Infection is a major cause of cancer worldwide. Viruses are associated with ~15% of human cancers, which approximates to about 2 million new cases very year in the world. Research in the the Whitehouse laboratory aims to understand how viruses cause cancer and develop novel antiviral staratgies to prevent infection and tumourigenesis.
We focus on studying the molecular biology of the two most recently discovered human tumour viruses:
(i) Kaposi's sarcoma associated herpesvirus (KSHV)
This is an oncogeneic herpesviruses which has been associated with a variety of lymphoproliferative disorders including Kaposi's sarcoma (KS), primary effusion lymphoma and multicentric Castleman's disease. Widespread HIV infection has now turned KS into an epidemic disease in Africa. KS is now the most common adult tumour in parts of Africa. Like other herpesviruses, KSHV has two distinct forms of infection, latency and lytic replication. Although latency has been implicated in tumourigenesis, reactivation and lytic replication play an important part in the pathogenesis and spread of KSHV infection. Therefore, we have a major research focus to study the molecular mechanisms which regulate reactivation and lytic gene expression to provide a better understanding of KSHV pathogenesis. Moreover, these projects will provide valuable information on the host cell-virus interactions which may ultimately lead to the identification of specific antiviral targets which could be developed as novel treatments for this important human pathogen.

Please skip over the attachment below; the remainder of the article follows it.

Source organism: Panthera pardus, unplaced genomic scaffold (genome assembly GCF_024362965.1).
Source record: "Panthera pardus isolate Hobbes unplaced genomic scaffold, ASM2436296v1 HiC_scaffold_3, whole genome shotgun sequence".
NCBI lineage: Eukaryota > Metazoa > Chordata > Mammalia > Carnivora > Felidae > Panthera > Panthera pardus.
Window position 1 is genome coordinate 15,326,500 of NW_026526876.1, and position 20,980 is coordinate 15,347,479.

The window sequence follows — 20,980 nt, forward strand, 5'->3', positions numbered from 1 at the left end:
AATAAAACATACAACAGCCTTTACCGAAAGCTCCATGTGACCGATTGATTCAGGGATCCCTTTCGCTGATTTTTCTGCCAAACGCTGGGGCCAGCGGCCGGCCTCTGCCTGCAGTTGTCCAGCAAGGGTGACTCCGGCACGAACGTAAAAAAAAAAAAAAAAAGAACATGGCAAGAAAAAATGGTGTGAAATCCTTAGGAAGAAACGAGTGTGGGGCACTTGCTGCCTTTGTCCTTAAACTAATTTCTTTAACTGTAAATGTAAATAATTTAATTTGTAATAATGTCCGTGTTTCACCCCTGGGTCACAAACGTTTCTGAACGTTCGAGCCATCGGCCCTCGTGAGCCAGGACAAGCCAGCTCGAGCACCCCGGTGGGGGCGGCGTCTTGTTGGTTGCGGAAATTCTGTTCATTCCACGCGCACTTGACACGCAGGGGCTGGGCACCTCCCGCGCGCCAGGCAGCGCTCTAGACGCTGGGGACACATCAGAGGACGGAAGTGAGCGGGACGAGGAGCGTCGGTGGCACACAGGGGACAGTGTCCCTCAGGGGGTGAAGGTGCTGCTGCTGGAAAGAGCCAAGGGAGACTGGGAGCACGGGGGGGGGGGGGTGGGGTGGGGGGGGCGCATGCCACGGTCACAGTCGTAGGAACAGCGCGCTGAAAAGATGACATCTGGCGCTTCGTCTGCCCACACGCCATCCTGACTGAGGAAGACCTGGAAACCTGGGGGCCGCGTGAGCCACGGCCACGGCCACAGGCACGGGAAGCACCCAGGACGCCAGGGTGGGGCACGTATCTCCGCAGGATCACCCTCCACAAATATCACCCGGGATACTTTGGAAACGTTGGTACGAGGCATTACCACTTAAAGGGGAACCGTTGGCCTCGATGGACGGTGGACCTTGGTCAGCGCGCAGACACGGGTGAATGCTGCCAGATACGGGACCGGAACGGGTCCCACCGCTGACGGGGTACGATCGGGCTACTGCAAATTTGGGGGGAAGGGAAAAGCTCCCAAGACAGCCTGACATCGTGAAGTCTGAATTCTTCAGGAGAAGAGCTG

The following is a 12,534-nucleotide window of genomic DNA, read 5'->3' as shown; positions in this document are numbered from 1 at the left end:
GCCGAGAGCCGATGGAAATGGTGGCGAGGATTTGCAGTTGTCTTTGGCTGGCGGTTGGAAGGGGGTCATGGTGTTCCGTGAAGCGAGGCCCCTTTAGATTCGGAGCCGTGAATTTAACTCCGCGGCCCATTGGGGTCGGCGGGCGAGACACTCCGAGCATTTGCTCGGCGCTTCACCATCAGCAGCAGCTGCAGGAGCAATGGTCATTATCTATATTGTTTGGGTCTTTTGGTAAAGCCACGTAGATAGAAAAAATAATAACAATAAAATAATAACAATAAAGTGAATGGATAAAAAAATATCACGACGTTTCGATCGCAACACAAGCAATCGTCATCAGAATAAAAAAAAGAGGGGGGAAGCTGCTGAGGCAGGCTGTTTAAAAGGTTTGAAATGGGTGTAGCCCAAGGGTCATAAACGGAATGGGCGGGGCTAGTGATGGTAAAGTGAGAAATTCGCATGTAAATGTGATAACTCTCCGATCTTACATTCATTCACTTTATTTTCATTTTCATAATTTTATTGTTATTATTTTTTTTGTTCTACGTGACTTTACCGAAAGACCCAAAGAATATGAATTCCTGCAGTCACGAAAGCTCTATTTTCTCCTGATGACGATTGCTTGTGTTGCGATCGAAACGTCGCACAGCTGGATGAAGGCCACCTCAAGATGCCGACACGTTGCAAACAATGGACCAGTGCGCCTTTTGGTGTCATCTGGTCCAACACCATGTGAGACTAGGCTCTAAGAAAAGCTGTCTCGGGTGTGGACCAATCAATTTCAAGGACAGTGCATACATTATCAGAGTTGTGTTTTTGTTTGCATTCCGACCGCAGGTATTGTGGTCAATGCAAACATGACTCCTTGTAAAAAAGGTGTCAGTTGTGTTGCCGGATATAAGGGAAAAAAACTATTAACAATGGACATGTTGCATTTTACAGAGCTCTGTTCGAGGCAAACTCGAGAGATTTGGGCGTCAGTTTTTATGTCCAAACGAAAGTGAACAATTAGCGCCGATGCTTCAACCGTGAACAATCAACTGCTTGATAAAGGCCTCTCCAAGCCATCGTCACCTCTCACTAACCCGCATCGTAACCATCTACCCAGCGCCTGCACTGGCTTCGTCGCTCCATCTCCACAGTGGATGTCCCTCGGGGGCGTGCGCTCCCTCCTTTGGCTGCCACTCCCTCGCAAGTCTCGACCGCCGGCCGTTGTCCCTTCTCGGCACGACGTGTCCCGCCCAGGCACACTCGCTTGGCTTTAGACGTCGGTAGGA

(ii) Merkel cell polyomavirus (MCPyV)
Merkel cell carcinoma (MCC) is a highly aggressive human cancer of the skin that occurs in elderly and immunosuppressed patients. Merkel cell polyomavirus was discovered in 2008 and is present in 80% of human Merkel cell carcinomas. Therefore, MCPyV is likely to have a causative role in MCC. Due to its recent discovery, little is known about the link between MCPyV and MCC. Therefore, we are currently investigating the role of MCPyV encoded proteins in transformation and immortalisation of human cells.